Ladi said the woman that had the newborn baby and the elders were told that they were going to be killed, they continued to beg the terrorists to spare the lives of the children.

“We begged them not to kill the children; the elderly too were begging even as there were gunshots and people were shouting Allah Akbaru.

“The town was covered in flames, and people were all shivering and sweating due to the heat from the fire until 4pm that day; fortunately the children were not killed, but they were separated from us.”

Continuing, she said: “We could not hear very well because of the gunshots, smokes from the houses that were burnt. When we eventually came out we went round the town and everywhere were up in flames, we were the ones left with the children as those with the means had already left. So, we that were left with these children were wondering which way we would go.

“The children and I, including my neighbour’s children, decided to follow the footsteps we saw. Along the road we saw corpses until we arrived at Gaba on the Cameroun border at 9pm.”

The women (natives of Atagara and Agangera) had no time for sleep; they took a hard decision to go and look for their husbands; so they left the children in Gaba village and got to their village by 1am to look for their husbands.

The burials

During the journey back home, the women saw many corpses and could not hold back their tears, they also took courage to bury the men instead of letting them litter the streets.

“We came back to look for our husbands, but instead we saw corpses. We cut leaves and placed on them; we had left the children in the Cameroonian border. In the morning, we asked ourselves what to do with the corpses? They were so many corpses, some on rocks, and some on the ground; that was how we women started burying the corpses in Agangera.

“We were digging graves and putting them inside until we were tired. We kept burying the dead till evening, yet we had not seen our husbands and we began to cry.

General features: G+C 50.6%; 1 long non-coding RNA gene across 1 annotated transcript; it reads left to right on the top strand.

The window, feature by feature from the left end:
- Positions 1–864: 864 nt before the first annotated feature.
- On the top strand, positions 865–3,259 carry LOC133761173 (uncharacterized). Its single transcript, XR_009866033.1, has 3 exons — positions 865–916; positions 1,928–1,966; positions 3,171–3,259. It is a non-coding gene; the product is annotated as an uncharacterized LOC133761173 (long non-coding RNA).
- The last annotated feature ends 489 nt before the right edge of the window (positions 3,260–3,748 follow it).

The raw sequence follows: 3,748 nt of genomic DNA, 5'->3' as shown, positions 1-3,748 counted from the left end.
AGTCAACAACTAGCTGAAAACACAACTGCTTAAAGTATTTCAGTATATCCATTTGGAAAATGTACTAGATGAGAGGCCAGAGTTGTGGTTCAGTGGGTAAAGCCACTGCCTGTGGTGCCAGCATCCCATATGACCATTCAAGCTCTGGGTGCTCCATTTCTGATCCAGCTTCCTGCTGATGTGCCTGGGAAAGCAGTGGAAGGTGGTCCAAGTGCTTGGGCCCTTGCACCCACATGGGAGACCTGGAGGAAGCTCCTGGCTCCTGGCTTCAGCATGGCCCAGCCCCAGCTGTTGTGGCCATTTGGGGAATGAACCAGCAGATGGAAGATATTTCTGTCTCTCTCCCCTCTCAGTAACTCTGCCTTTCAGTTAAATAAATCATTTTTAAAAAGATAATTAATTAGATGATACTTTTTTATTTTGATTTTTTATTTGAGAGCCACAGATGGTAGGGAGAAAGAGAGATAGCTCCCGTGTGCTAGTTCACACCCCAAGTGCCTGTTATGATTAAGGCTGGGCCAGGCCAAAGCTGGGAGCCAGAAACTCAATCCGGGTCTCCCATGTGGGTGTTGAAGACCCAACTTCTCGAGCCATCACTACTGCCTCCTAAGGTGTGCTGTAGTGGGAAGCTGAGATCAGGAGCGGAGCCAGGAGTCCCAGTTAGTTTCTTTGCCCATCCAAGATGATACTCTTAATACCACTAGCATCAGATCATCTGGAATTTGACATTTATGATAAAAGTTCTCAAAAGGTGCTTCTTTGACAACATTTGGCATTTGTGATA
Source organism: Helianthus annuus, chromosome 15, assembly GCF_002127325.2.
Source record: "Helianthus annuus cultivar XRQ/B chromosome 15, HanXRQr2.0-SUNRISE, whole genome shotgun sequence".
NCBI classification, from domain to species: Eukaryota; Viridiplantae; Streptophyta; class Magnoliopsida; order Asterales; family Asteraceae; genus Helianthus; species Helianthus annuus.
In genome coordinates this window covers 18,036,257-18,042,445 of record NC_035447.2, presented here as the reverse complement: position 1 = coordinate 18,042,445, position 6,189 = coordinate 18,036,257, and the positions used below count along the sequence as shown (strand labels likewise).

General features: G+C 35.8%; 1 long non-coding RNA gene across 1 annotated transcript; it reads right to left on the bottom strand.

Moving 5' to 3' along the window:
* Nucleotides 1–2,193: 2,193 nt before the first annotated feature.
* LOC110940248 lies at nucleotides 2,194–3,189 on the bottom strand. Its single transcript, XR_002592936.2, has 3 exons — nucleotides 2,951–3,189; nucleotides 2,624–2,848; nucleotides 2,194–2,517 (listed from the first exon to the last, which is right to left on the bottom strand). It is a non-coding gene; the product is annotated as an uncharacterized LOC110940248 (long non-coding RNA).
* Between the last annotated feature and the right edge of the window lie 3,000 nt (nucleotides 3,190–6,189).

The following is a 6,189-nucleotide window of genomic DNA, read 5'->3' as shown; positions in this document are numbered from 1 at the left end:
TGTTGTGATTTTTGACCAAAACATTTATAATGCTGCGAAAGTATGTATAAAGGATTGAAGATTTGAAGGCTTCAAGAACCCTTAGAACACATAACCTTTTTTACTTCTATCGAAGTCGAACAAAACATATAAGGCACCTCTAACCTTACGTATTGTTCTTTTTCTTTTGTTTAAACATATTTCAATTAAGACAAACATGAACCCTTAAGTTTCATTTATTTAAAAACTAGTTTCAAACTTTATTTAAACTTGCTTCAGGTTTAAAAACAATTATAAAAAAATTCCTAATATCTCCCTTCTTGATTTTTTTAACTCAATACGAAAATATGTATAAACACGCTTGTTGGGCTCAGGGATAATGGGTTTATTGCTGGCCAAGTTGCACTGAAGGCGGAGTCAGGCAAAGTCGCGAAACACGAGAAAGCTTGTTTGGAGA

Once the insurgents heard us crying, they came to us and said ‘if you people are not careful we will gun you down too, you wives of unbelievers; you must repent, you must become Muslims like us.’

The woman said the terrorists were not moved by their tears instead they began to kill their livestock since they couldn’t show them where their husbands ran to.

“Right before us they started slaughtering our cows and taking away our livestock; if we said anything they flogged us. In the evening we went back without seeing our husbands, we went to check on the children. Then in the night after we had checked on the children, we would go in search of our husbands again, some of them had fled to the hill at Gaba, some at Apopo, and other areas.

“We spent two days burying corpses, we could not continue, so we went to Zangali, but still we were not safe (we made house with stalks), we were there with our children and we were suffering; there was no food, so we ran away from there again on foot with these children even with their legs swollen, we ran to Mazago.”

Seeking refuge at the palace

The women trekked to Mazego where they spent three weeks because they were under the protection of the emir’s palace, but the solace they found was again cut short.

“We spent three weeks at the gates of the emir’s palace in Mezago, but the Boko Haram found out that we were at the emir’s palace. They told the emir of Mazego that if he did not get rid of the displaced people (us) in front of his palace they would come for him.

“They threatened the emir to the point that we saw the wives of the emir running out of the palace in the night. When we asked them what was going on, they said we could stay, but that the emir had been told that if he did not chase the displaced people away in front of his palace, they would come for him.